If you claim to detest the classic tearjerker The Lion King, you’re either lying, or something has seriously addled your brain. The theatre production of the highest-grossing Disney film of all time is an unmissable and captivating experience, regardless of your age.
Like the movie, the stage production depicts the coming-of-age of King Mufasa’s son, Simba. Mutinous about no longer being heir, Mufasa’s cruel and charismatic brother, Scar, plans to seize the throne by any means necessary – and they are very violent means indeed. A dramatic, action-packed movie such as The Lion King must be difficult to portray somewhat realistically on stage, but it has definitely been pulled off. From Simba’s birth and presentation to the kingdom, to the ultimate battle deciding the fate of Pride Rock, there is never a dull moment.
The ingeniously crafted costumes beautifully bring the characters to life. Each scene is swift and dynamic, and the stage is always emblazoned with stunning scenery. What makes the characters special, apart from the costumes, is that there are some twists in the plot that aren’t in the movie. None of your favourite characters have been left out, though: you’ll find wise and admirable Mufasa, loveable Timon and Pumbaa, and the barmy baboon, Rafiki, who is somehow even more bonkers than he is in the movie. The hilarious hyenas and zesty Zazu are given extra comic roles, too, extending the entertainment value of the show. The only disappointment is that Scar – everyone’s favourite villain – seems rather tame. Sadly, he is nowhere near as sinister and sarcastic as the original character, and his eccentricity stretches no further than a funny walk.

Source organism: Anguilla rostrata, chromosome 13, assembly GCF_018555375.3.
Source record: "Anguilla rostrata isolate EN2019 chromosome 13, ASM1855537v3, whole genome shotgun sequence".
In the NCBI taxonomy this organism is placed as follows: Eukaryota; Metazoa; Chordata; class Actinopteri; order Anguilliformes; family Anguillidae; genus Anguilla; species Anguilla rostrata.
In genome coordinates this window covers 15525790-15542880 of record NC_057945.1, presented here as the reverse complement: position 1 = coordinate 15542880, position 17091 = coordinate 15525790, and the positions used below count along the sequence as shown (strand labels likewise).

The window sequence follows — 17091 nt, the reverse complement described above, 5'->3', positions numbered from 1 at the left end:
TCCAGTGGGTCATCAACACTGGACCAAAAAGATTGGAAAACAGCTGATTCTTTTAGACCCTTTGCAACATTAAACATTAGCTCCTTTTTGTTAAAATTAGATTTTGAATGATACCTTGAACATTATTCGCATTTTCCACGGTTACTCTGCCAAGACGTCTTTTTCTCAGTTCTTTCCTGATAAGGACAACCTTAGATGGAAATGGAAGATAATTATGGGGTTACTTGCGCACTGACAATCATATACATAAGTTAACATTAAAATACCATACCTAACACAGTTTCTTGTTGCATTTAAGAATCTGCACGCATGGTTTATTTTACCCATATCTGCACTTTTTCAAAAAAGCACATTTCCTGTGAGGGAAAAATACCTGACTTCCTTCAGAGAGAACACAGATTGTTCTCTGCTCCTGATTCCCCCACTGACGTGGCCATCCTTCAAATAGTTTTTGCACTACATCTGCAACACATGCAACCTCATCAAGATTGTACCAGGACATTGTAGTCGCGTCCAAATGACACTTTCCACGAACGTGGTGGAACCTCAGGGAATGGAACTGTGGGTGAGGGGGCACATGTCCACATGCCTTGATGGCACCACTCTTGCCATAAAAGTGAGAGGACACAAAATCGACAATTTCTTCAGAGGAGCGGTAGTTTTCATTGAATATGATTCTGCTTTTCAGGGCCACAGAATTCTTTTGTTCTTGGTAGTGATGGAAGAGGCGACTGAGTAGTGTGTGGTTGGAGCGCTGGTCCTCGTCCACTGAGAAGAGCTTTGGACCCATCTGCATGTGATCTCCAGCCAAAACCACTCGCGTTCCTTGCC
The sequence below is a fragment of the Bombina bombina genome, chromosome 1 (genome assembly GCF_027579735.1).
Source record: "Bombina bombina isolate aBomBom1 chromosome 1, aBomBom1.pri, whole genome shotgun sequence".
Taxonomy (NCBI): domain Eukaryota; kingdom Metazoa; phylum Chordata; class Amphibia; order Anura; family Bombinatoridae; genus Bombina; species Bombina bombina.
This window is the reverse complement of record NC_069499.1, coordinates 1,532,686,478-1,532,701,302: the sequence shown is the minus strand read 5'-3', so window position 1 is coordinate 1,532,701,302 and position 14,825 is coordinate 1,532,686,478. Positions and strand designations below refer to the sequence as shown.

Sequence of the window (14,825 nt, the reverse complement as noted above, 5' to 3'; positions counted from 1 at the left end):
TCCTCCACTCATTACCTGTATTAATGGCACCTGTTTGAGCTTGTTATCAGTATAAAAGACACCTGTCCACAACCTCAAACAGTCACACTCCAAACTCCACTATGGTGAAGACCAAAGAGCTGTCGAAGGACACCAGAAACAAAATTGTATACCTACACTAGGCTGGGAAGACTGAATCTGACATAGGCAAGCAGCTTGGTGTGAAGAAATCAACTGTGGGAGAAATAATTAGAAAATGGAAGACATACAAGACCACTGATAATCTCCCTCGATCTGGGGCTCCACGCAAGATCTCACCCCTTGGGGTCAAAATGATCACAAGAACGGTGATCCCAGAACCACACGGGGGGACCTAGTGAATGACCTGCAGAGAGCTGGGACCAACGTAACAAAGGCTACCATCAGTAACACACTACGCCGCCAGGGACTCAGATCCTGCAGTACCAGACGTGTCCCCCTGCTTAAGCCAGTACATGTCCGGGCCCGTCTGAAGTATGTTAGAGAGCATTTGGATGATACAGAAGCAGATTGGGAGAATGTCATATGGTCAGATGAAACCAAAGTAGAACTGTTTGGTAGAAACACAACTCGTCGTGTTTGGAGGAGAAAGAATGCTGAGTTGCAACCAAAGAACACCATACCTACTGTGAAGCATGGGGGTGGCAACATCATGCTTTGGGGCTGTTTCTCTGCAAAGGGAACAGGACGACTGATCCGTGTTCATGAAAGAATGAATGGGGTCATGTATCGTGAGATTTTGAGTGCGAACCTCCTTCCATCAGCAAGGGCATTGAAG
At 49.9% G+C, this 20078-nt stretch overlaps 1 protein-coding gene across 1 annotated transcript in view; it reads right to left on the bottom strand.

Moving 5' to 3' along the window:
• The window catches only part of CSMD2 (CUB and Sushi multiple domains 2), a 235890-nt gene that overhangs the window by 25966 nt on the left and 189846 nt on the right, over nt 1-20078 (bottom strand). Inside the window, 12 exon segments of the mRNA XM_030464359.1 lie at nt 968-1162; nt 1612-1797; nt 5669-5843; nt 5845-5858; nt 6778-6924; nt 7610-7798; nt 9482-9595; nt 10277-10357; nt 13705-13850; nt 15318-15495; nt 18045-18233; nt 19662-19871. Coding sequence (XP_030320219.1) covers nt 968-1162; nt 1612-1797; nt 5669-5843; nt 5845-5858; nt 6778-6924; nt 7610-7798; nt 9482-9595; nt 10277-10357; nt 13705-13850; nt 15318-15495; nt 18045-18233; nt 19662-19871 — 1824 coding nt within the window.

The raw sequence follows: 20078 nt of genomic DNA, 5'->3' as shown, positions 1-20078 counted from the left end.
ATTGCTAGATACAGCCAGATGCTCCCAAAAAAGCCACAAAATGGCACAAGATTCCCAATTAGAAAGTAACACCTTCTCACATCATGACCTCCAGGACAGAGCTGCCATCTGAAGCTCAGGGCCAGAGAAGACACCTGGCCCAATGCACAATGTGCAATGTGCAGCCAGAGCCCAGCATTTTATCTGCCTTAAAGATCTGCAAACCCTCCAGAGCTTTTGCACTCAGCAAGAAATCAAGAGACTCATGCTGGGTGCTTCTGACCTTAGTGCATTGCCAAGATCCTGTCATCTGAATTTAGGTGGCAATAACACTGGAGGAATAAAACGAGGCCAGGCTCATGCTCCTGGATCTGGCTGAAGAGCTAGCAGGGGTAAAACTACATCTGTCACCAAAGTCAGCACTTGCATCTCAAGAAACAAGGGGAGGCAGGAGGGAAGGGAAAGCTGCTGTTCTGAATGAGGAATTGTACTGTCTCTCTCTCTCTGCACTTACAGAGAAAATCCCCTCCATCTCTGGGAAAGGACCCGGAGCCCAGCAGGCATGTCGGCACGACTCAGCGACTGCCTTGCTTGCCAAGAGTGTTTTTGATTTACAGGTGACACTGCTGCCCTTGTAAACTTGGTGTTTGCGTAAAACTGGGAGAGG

The production is truly loyal to its Disney roots, and all of your favourite musical masterpieces from the multi-award winning movie are superbly performed, including the soppy Can You Feel the Love Tonight?, the light-hearted Hakuna Matata, and the soulful Circle of Life. Heck, there have even been a couple of additional songs chucked in to make it more magical. The sensational music is dipped in African culture and the dance routines range from graceful to downright chaotic.
Simba’s heart-warming story is twice as thrilling, moving and dazzling when it’s unfolding before your very eyes. Not even the occasional screaming child, the tall people in the seats in front obstructing my view, or the rowdy woman shouting in the back row could puncture my excitement. Even the most miserable, anti-Disney cynics will enjoy this, I’m sure.